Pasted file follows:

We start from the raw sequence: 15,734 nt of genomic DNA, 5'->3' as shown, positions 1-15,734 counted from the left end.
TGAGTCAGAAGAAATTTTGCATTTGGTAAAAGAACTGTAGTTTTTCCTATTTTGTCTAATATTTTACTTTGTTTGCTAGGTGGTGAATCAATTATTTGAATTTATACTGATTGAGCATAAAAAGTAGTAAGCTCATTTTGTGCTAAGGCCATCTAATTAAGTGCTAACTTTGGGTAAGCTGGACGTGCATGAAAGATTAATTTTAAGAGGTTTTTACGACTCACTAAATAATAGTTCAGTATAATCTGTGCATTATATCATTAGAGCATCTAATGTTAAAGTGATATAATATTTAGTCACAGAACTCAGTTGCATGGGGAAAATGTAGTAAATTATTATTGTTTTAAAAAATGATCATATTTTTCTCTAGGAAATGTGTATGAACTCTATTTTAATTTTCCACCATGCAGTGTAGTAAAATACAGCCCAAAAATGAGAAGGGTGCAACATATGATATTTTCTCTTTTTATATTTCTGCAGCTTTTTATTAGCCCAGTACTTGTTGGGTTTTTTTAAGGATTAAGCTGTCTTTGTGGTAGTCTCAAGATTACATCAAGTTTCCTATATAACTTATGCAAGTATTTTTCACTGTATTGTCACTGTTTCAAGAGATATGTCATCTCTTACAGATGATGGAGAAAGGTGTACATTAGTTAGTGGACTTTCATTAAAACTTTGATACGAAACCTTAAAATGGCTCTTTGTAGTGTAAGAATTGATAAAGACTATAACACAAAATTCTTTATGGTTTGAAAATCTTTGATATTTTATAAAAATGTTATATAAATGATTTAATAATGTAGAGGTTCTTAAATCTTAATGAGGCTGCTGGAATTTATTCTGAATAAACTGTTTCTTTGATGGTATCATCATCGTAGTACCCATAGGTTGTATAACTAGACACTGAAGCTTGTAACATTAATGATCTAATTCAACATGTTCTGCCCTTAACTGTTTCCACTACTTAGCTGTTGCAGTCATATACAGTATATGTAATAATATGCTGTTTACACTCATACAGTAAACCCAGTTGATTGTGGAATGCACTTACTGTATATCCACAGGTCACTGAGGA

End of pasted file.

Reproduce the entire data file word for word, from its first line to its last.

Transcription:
We start from the raw sequence: 15,734 nt of genomic DNA, 5'->3' as shown, positions 1-15,734 counted from the left end.
TGAGTCAGAAGAAATTTTGCATTTGGTAAAAGAACTGTAGTTTTTCCTATTTTGTCTAATATTTTACTTTGTTTGCTAGGTGGTGAATCAATTATTTGAATTTATACTGATTGAGCATAAAAAGTAGTAAGCTCATTTTGTGCTAAGGCCATCTAATTAAGTGCTAACTTTGGGTAAGCTGGACGTGCATGAAAGATTAATTTTAAGAGGTTTTTACGACTCACTAAATAATAGTTCAGTATAATCTGTGCATTATATCATTAGAGCATCTAATGTTAAAGTGATATAATATTTAGTCACAGAACTCAGTTGCATGGGGAAAATGTAGTAAATTATTATTGTTTTAAAAAATGATCATATTTTTCTCTAGGAAATGTGTATGAACTCTATTTTAATTTTCCACCATGCAGTGTAGTAAAATACAGCCCAAAAATGAGAAGGGTGCAACATATGATATTTTCTCTTTTTATATTTCTGCAGCTTTTTATTAGCCCAGTACTTGTTGGGTTTTTTTAAGGATTAAGCTGTCTTTGTGGTAGTCTCAAGATTACATCAAGTTTCCTATATAACTTATGCAAGTATTTTTCACTGTATTGTCACTGTTTCAAGAGATATGTCATCTCTTACAGATGATGGAGAAAGGTGTACATTAGTTAGTGGACTTTCATTAAAACTTTGATACGAAACCTTAAAATGGCTCTTTGTAGTGTAAGAATTGATAAAGACTATAACACAAAATTCTTTATGGTTTGAAAATCTTTGATATTTTATAAAAATGTTATATAAATGATTTAATAATGTAGAGGTTCTTAAATCTTAATGAGGCTGCTGGAATTTATTCTGAATAAACTGTTTCTTTGATGGTATCATCATCGTAGTACCCATAGGTTGTATAACTAGACACTGAAGCTTGTAACATTAATGATCTAATTCAACATGTTCTGCCCTTAACTGTTTCCACTACTTAGCTGTTGCAGTCATATACAGTATATGTAATAATATGCTGTTTACACTCATACAGTAAACCCAGTTGATTGTGGAATGCACTTACTGTATATCCACAGGTCACTGAGGA